A quick question: How many times have you heard the announcement of the Nobel Prize for Literature and said ‘Oh yeah, he or she totally deserves it’? I would assume that for an average reader like me, it almost never happens. When it comes to Nobel Prizes in the sciences, those who are in the trenches generally know who the top contenders are. And given how little gets accomplished in world peace each year, the contenders for the Nobel Peace Prize are also generally well known public figures. By the very nature of literature, it almost never happens in this category. Since literature in any language qualifies for the Nobel Prize, it is such a vast ocean that it is humanly impossible for anyone to have read everything – or even something – written by every author in the world. To add to that, there are times when the writer’s socio-political relevance plays a major role and at other times, the author’s indulgence in magical realism has won him or her the top prize. Come to think of it, it is actually a miracle that the committee for the Nobel Prize for Literature can even come up with a reasonable shortlist every year!
I have read very few works by Nobel laureates. I cannot attribute it to my undying love for literature. Rather, it is a side effect of being a compulsive traveller and an even more compulsive book buyer. I hate shopping, but cannot walk out of a bookstore without buying a book. I recently heard that there is a word for people who buy books and keep stacking them on their shelves without reading them. Guilty as charged! It has gotten to a level now where I avoid walking into bookstores. However, I end up cheating myself when I am killing time at international airports. And the bookstores at these airports invariably carry works of their homegrown Nobel laureates (if any). I have picked up an occasional Orhan Pamuk, Gabriel Garcia Marquez, John Steinbeck or a V.S. Naipaul, but I believe that, for an average reader, the works can be hit or miss. Orhan Pamuk’s Other Colors spoke to me because of its inherent East-West cultural conflict. Naipaul’s Among the Believers worked exceedingly well, but ironically, India: A Million Mutinies Now somehow felt too dense. Steinbeck’s legendary The Grapes of Wrath made me go from ‘Why?’ to ‘Nailed it!’ in the last five pages. In magical realism, Marquez’s Love in the Time of Cholera seemed magical only in patches, but One Hundred Years of Solitude, which I am not done with yet, grips you from the first page.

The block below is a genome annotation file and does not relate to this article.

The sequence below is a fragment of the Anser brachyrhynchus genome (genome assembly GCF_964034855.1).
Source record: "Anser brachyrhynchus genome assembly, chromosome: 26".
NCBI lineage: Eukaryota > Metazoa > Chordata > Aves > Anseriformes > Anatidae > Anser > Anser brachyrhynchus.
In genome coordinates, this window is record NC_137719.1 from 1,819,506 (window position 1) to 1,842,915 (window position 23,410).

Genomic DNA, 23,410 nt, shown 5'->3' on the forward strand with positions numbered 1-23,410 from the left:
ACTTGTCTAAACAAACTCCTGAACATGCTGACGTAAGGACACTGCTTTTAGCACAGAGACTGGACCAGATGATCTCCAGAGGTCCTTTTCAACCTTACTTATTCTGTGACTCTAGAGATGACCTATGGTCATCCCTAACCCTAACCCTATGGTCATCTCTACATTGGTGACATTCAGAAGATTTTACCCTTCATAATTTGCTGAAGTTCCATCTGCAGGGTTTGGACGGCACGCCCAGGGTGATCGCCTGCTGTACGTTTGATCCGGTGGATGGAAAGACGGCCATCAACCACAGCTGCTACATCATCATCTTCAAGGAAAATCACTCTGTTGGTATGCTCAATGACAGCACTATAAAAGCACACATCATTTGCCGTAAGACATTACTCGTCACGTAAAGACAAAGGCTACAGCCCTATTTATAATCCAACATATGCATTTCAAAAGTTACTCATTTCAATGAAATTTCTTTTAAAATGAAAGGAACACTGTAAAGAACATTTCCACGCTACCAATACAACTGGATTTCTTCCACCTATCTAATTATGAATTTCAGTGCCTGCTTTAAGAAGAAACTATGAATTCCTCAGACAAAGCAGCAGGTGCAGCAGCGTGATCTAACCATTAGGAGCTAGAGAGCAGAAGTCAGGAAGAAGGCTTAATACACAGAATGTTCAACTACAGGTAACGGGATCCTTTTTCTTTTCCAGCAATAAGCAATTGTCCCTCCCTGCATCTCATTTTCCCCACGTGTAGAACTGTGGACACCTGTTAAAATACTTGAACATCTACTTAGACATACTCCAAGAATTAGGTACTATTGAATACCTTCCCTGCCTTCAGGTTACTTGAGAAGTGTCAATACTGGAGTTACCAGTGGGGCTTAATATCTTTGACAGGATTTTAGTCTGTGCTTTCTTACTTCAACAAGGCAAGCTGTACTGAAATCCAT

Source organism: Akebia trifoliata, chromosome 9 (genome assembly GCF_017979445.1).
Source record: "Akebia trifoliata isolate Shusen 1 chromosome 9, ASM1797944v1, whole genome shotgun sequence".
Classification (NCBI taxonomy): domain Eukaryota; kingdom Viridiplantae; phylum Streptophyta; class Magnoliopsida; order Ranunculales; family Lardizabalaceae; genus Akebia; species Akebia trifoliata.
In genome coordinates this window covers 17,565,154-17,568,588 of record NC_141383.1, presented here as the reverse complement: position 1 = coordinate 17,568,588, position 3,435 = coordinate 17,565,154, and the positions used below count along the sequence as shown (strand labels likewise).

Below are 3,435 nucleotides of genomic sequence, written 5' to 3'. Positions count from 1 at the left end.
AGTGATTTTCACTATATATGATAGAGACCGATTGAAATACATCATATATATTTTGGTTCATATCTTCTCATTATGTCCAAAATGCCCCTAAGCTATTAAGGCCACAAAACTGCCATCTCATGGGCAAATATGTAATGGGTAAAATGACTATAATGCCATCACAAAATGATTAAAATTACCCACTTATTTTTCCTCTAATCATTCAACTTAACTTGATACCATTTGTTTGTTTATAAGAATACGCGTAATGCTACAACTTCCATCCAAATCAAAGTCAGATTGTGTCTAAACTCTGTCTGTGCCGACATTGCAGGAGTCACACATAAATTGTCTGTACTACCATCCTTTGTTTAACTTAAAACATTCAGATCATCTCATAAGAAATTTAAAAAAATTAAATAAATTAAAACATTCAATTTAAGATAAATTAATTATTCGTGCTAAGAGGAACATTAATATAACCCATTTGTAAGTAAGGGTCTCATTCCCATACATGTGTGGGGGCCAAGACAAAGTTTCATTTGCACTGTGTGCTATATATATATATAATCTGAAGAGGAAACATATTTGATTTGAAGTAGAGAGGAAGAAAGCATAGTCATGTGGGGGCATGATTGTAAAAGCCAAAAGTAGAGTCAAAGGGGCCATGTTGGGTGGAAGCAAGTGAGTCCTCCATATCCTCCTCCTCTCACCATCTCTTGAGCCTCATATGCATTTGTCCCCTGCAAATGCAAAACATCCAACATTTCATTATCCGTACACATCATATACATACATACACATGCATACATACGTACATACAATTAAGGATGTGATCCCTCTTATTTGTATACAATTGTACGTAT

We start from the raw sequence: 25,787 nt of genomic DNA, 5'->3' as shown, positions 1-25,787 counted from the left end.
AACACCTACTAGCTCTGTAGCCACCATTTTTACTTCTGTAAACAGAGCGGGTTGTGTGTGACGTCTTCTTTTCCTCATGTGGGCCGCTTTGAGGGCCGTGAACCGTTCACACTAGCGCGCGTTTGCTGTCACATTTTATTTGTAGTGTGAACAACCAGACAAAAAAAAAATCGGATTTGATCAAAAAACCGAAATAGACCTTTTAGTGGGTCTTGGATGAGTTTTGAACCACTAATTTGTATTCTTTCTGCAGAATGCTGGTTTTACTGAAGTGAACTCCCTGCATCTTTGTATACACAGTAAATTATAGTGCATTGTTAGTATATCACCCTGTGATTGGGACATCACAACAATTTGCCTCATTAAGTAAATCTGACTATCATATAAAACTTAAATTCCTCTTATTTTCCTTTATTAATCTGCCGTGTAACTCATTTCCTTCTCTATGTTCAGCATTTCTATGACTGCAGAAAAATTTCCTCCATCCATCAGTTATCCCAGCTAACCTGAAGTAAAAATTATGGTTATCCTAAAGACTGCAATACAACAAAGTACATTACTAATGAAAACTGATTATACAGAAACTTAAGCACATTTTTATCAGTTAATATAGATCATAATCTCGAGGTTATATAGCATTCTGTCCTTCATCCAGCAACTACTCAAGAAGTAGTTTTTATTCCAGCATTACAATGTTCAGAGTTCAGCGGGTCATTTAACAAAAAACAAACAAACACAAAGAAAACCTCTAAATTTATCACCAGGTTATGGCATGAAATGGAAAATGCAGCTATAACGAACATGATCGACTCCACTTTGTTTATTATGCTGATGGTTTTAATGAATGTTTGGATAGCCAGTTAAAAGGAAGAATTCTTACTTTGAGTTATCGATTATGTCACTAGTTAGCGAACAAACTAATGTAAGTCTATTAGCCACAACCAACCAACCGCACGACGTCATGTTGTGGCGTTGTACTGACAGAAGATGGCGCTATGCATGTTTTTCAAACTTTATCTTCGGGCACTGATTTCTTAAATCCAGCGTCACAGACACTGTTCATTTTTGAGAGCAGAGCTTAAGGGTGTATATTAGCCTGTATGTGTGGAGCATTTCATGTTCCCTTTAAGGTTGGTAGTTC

All of this reading has been after the fact. So, when I read last week that Bob Dylan won the 2016 Nobel Prize in Literature, my first reaction was ‘For a change, I know the winner!’ It was quickly overshadowed by doubts. In this vast ocean of world literature, where does a singer-songwriter stand in the hierarchy? If you want to pick a singer-songwriter, why pick someone from the United States, which already has an outsized cultural influence around the world that half of the world has come to resent? Would it make more sense to pick someone from some other cultural or linguistic background to help raise his or her global profile? After all, Nobel committees have missed the mark several times in the past. No Nobel Peace Prize for M. K. Gandhi? A Nobel Peace Prize for Barack Obama? Even in literature, no Nobel Prize for Jorge Luis Borges? Not surprisingly, a lot of commentators have criticized the decision over the past week.